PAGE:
Controversial Baltimore nightclub to close

The city liquor board has agreed to let the owner of Club Voltage keep his liquor license, reversing an earlier ruling, on the condition that he not open a bar at the same Southeast Baltimore location.

The Board of Liquor License Commissioners said Thursday that owner Louis J. Principio III could keep the potentially lucrative license as long as he does not use it at the site of the huge dance club at the Baltimore Travel Plaza on O'Donnell Street.

The board revoked the license in March after complaints about the club inside the old Greyhound bus terminal, including a Dec. 2 shooting on the dance floor. In another incident, board members said, Principio released pepper spray into a large crowd while riding on a golf cart.

But attorneys for the club and Principio came up with a counterproposal. They agreed to close Club Voltage and pay the city a $3,000 fine in exchange for the liquor license.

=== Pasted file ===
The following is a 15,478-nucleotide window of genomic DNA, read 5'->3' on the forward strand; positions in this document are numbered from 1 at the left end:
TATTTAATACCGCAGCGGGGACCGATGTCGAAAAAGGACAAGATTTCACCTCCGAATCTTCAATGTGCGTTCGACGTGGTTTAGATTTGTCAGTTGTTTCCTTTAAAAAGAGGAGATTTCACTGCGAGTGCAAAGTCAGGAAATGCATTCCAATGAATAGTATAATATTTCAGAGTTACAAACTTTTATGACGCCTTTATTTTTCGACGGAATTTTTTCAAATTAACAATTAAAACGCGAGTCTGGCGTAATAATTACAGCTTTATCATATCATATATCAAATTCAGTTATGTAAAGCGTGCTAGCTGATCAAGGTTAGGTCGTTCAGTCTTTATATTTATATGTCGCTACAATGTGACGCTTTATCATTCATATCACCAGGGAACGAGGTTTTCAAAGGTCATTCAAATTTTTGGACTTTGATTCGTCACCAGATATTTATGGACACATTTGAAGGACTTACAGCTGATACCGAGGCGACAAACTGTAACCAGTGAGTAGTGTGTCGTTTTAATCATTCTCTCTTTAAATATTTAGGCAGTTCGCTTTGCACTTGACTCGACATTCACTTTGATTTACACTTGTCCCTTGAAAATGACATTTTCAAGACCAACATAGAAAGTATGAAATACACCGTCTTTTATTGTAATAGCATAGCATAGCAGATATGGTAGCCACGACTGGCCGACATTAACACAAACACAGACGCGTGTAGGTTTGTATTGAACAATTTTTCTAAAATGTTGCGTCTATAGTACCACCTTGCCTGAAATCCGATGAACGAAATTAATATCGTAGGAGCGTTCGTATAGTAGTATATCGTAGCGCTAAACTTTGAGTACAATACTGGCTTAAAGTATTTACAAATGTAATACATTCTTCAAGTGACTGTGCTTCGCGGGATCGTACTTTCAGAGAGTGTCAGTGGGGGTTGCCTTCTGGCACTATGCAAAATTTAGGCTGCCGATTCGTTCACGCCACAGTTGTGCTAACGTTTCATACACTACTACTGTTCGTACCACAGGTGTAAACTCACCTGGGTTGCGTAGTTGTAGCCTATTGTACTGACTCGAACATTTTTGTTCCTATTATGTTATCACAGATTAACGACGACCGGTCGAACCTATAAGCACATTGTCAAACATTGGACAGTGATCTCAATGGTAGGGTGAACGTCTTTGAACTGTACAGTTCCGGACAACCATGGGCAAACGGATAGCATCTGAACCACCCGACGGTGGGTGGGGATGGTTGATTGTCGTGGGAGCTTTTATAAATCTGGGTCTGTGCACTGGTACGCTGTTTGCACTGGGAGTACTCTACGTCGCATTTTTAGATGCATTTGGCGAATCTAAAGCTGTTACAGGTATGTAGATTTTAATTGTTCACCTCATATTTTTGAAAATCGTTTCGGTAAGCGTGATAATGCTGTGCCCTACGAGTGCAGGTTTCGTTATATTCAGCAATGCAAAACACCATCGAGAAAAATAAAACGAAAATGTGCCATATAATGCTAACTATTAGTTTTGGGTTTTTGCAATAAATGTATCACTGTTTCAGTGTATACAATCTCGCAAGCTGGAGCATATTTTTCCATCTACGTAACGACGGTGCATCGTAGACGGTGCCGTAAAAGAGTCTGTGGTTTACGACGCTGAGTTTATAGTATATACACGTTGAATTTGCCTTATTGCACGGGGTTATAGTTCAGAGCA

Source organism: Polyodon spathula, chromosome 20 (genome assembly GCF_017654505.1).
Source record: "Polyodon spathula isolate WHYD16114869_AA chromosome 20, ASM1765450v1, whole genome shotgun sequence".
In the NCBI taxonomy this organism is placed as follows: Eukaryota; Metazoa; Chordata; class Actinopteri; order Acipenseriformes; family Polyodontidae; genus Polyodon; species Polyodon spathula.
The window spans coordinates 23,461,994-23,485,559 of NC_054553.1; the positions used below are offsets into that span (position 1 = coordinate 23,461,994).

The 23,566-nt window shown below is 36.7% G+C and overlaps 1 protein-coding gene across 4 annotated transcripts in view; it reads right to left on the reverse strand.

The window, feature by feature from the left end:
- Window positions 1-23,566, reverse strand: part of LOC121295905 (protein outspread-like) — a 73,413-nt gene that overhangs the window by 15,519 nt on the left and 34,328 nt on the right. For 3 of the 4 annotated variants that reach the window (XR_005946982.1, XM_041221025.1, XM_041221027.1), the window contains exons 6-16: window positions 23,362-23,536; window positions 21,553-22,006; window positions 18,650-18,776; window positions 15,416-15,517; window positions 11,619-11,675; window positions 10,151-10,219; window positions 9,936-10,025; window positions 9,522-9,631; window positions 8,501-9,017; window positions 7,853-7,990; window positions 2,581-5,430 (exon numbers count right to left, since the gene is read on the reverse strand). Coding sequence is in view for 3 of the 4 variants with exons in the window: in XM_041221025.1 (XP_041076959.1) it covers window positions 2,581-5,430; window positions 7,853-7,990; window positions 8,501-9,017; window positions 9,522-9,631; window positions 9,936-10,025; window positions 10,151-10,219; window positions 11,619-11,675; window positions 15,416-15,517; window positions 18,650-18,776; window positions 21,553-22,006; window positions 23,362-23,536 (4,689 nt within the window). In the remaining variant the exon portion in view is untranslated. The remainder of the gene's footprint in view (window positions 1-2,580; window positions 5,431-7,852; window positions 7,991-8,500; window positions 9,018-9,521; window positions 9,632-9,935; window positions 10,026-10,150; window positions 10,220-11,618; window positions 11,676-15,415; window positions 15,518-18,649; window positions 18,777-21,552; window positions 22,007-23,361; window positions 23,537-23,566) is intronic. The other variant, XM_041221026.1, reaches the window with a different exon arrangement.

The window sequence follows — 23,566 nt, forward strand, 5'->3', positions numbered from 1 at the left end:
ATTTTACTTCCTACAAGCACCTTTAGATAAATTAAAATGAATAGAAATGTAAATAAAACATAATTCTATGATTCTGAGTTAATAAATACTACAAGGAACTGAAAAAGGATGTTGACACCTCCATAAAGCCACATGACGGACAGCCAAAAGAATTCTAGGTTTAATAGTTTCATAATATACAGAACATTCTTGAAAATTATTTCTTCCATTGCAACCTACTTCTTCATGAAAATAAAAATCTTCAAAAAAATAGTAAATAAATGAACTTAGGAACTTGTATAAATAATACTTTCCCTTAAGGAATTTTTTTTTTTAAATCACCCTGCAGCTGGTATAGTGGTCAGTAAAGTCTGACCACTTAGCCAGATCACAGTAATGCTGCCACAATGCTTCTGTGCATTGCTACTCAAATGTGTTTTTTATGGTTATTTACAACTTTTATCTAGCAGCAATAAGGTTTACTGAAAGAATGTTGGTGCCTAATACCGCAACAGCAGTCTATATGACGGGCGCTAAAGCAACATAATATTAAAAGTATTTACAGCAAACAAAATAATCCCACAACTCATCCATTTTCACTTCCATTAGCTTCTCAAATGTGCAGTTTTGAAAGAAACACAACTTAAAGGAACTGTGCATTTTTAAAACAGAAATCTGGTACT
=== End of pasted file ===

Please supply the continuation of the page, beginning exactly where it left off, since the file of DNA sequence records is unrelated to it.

Liquor board chairman Stephan W. Fogleman said Principio can move the license to another location.

"Given the uncertainties of litigation," Fogleman said in an email, "the board felt that this was an acceptable resolution to the problems created at that location."

Club Voltage had been allowed to operate without selling alcohol since the board revoked the liquor license March 12.

The 12,000-square-foot club opened in October 2012 with "College Night" Thursdays that drew an under-21 crowd and "Club Life" parties on Saturdays. It charged covers as high as $15 for three bars around a dance area. The club regularly drew 800 people a night.

A voice on the club's phone message line said its weekly "College Night" event would move to Paparazzi Nightclub in the 400 block of E. Saratoga St., with no cover charge.

Principio could not be reached for comment, and his attorney, Melvin J. Kodensky, was unavailable Thursday afternoon, according to his law firm.

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